Among those who see an escalation, in demand, one statistic in particular has the "gold bugs" rubbing their hands. The proportion of bullion as a percentage of official reserves in the BRIC countries -- Brazil, Russia, India, and China -- averages just 5 per cent, compared with more than 50 per cent in the US and most European countries. That means developing nations are thought likely to buy gold to diversify the risk in their reserves. Recent buying by India and Russia, which is purchasing its entire domestic mine output, and suspected purchases by China in its domestic market indicate that the theory could be proved right.

But there are reasons for caution. The gold market cannot accommodate large buying by central banks without sending prices through the roof: The entire global gold supply is worth less than $200 billion a year, compared with global foreign exchange reserves of $8,500 billion. Central bankers joke that gold is similar to what the Norwegian krone is on the foreign exchange market: too small for diversification.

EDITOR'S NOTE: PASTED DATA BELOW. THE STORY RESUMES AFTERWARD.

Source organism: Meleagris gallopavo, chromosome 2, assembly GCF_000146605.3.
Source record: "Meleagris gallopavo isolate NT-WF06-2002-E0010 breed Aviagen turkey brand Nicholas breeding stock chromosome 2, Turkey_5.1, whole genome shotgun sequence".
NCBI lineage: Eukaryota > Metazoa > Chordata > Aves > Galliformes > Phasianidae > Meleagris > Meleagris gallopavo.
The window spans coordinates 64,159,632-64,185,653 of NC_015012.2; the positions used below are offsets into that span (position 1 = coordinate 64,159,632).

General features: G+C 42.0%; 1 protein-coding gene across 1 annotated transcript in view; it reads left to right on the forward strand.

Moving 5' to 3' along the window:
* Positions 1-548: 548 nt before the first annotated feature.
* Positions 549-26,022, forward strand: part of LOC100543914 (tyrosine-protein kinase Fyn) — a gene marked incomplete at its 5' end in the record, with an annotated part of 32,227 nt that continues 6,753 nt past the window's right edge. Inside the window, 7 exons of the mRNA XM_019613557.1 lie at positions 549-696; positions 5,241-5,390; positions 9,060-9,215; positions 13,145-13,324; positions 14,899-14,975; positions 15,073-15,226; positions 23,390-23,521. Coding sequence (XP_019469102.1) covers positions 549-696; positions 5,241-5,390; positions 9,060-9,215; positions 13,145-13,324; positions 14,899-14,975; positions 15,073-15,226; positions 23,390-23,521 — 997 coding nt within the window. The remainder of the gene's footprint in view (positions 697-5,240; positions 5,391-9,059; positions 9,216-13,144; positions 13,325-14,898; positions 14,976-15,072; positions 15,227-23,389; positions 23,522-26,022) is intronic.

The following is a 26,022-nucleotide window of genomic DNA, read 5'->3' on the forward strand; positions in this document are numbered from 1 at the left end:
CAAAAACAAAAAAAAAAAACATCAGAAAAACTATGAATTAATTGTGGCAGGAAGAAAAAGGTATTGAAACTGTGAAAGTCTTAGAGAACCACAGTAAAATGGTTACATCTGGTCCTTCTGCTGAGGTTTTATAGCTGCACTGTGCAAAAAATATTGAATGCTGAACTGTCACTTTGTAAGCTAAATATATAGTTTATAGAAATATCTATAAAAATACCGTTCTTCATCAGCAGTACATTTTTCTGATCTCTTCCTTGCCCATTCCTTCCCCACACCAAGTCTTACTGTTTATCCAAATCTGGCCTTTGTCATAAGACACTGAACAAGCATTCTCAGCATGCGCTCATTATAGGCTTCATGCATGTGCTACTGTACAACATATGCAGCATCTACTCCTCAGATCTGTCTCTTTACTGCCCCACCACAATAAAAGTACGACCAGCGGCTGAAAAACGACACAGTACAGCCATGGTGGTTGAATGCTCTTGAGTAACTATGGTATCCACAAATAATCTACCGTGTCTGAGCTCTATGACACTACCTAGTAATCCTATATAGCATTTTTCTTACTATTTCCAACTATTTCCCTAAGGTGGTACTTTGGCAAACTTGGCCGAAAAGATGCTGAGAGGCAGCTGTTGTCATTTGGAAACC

At best developing countries may therefore increase the proportion of bullion in their official reserves over time by a few percentage points.

Take China. After a decade of strong accumulation of assets, Beijing holds 1.6 per cent of its $2,500 billion reserves in gold, with the rest mostly in US Treasuries, sovereign debt and other foreign exchange instruments. If the country was to increase the proportion of gold in its reserves to the world average of 10.7 per cent, it would need to buy some 7,000 tonnes -- equal to three times last year’s global mine output.

Yi Gang, the head of the State Administration of Foreign Exchange, the entity that manages China's reserves, has all but ruled out such a large-scale market purchase.

Philip Klapwijk of GFMS says that on-market purchases by China would immediately push the gold price too high. "As such, it is more likely that some discreet buying could take place quietly in the domestic market via purchasing either local mine production or scrap available in the market," he says.